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2013 SkS Weekly News Roundup #18A

Posted on 4 May 2013 by John Hartz

  • China taking the lead on climate change
  • Climate collision course: CO2 levels about to hit 400 PPM
  • Climate negotiations resume in Bonn
  • Global carbon dioxide levels set to surpass 400 ppm milestone
  • Hurricane Sandy dumped 11bn gallons of raw sewage
  • Scientists anxious as CO2 levels to cross 400 PPM
  • U.S. cities joining push to dump fossil fuel investments
  • Video of Arctic sea ice loss goes viral
  • Warmer seas may impact Antarctic clams’ reproduction
  • Where the sea has risen too high already

China taking the lead on climate change

China is fast becoming a global leader on climate change, according to a report by Australia's Climate Commission.

China taking the lead on climate change: report, Australian News Network, Apr 29, 2013  


Climate collision course: CO2 levels about to hit 400 PPM 

In a first in human history, "it looks like the world is going to blow through the 400-ppm level without losing a beat."

Climate Collision Course: CO2 Levels About to Hit 400 PPM by Andrea Germanos, Common Dreams, Apri 29, 2013


Climate negotiations resume in Bonn

This morning, a new round of climate negotiations opened in Bonn. The negotiations are taking place in the former federal parliament of Germany (before the capital city was moved to Berlin), a building made of glass in order to symbolize transparency. The co-chair of the talks emphasized the relevance of this theme as a principle to guide the negotiations. Stakeholders hope that the coming five days will provide an opportunity to move from conceptual discussions into more substantial dialogues.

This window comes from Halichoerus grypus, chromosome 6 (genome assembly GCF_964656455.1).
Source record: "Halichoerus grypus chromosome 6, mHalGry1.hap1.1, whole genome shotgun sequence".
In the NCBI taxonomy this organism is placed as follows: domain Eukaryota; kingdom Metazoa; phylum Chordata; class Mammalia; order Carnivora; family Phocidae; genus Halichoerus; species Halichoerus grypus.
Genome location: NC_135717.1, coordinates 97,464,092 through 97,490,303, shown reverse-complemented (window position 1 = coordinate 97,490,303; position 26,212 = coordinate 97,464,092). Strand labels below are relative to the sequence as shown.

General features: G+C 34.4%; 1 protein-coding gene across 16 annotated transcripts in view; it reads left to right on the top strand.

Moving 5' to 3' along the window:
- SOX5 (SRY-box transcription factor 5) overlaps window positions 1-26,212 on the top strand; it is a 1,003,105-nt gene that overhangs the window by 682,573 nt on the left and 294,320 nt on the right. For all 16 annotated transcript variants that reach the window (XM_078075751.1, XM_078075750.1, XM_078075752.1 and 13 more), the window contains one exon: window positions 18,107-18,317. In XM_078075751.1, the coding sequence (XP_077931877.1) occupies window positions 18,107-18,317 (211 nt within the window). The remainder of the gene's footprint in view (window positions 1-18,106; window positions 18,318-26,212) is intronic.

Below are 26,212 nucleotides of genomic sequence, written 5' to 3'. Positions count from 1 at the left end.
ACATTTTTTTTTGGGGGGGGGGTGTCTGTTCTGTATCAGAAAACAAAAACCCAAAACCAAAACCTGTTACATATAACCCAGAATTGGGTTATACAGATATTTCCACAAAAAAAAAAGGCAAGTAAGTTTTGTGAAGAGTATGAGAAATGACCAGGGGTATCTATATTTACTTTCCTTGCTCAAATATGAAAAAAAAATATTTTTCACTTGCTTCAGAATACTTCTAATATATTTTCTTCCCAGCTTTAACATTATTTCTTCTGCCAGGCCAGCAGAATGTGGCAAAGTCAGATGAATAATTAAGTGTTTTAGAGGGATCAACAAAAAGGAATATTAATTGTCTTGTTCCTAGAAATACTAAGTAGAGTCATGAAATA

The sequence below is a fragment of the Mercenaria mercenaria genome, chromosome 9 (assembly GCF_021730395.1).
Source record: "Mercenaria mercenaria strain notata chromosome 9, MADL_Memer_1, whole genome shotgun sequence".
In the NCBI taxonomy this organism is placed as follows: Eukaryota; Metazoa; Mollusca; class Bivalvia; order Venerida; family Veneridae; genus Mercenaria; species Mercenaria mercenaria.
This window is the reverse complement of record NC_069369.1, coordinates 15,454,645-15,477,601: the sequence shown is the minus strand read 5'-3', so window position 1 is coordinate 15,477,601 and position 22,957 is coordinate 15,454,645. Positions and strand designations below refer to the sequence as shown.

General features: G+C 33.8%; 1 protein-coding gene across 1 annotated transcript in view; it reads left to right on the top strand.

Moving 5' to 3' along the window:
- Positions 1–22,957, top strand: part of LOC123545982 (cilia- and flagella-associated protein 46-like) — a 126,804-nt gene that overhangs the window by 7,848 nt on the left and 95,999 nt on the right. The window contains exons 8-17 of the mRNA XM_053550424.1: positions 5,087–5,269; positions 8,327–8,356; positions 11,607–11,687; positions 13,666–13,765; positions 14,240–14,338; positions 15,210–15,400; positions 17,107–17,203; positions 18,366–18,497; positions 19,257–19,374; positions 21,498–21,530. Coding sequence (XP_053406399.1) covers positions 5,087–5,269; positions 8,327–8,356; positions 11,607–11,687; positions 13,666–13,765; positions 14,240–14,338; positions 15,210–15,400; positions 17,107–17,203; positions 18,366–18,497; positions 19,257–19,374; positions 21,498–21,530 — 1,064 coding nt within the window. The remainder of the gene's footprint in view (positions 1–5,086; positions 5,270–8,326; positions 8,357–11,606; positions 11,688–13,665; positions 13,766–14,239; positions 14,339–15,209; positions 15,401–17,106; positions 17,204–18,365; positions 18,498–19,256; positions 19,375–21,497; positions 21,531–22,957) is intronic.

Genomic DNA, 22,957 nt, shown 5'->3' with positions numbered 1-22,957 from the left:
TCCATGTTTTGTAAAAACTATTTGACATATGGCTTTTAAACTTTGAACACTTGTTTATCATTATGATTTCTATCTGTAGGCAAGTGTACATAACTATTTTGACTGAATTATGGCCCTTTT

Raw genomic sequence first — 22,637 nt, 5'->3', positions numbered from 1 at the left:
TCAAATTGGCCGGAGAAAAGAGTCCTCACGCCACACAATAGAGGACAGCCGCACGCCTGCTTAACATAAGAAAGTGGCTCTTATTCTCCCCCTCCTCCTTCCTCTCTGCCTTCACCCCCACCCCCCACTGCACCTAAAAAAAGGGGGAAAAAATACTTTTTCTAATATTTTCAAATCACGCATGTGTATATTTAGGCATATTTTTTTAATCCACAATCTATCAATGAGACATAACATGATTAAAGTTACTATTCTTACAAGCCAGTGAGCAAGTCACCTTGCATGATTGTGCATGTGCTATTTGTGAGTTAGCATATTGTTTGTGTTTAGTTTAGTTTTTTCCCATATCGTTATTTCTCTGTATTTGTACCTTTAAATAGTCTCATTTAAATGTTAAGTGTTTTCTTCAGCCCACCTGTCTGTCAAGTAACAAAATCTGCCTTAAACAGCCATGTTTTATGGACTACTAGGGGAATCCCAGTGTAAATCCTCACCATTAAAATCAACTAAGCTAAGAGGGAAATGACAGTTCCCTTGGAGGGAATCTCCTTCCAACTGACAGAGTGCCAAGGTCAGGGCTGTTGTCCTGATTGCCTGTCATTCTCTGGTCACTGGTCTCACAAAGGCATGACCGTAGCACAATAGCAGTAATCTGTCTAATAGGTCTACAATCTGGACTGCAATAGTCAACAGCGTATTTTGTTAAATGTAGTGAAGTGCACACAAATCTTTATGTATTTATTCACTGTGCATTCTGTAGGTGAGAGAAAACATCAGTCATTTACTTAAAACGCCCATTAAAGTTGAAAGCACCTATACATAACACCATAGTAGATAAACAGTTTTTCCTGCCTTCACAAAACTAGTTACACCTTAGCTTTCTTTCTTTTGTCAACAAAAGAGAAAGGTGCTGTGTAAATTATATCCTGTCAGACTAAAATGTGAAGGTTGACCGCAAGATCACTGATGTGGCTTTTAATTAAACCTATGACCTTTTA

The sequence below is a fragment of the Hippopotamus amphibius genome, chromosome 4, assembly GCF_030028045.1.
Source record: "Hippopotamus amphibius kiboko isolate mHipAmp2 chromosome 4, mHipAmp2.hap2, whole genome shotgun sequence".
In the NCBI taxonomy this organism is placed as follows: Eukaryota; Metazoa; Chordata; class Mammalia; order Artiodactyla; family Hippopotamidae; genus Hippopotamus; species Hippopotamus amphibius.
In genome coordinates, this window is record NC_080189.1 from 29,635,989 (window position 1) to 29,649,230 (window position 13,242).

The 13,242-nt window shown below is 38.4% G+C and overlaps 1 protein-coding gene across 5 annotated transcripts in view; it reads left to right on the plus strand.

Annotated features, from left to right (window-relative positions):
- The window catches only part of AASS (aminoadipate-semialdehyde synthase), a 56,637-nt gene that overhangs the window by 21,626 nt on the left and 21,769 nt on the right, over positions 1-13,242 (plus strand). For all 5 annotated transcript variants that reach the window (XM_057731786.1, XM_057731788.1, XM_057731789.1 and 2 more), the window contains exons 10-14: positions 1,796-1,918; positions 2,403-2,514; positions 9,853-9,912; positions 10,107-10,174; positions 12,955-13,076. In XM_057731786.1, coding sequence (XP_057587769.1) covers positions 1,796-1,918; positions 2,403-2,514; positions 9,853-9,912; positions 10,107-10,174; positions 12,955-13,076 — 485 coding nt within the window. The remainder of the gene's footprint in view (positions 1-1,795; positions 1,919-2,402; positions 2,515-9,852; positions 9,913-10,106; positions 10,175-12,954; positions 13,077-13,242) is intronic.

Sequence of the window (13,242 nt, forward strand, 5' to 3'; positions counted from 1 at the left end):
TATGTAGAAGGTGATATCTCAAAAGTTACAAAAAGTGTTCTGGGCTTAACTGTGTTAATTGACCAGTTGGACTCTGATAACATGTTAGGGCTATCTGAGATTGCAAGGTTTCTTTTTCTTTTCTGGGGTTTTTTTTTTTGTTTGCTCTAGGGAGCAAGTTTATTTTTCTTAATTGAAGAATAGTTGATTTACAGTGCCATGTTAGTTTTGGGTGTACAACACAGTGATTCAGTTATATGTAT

Climate negotiations resume in Bonn with urgency; as underlying theme by Sebastien Duyck, The Adopt a Negotiator Project  Apr 29, 2013


Federal (US) Disaster-Relief Expenditures Rise amid More Extreme Weather

A new report from the Center for American Progress (CAP) reveals that the United States has spent a total of $136 billion in disaster relief from the surge in extreme weather the nation has faced since 2011. Government agencies have been coping with the economic consequences of persistent drought, record-breaking heat waves, intense hurricanes and wildfires, attempting to regain normalcy in a changing climate.

Infographic: Federal Disaster-Relief Expenditures Rise amid More Extreme Weather, TckTckTck.  Apr 29, 2013


Global carbon dioxide levels set to surpass 400 ppm milestone

Scientists at the Mauna Loa observatory in Hawaii are expected to confirm this week that carbon dioxide concentrations in our atmosphere have reached 400 parts per million (ppm), a level unseen for more than 3 million years.

This threshold will likely be passed during a week when diplomats from around the world are gathered at the UN climate talks in Bonn, where they continue to struggle to find ways to cut emissions and break the dangerous trend in atmospheric CO2 concentrations.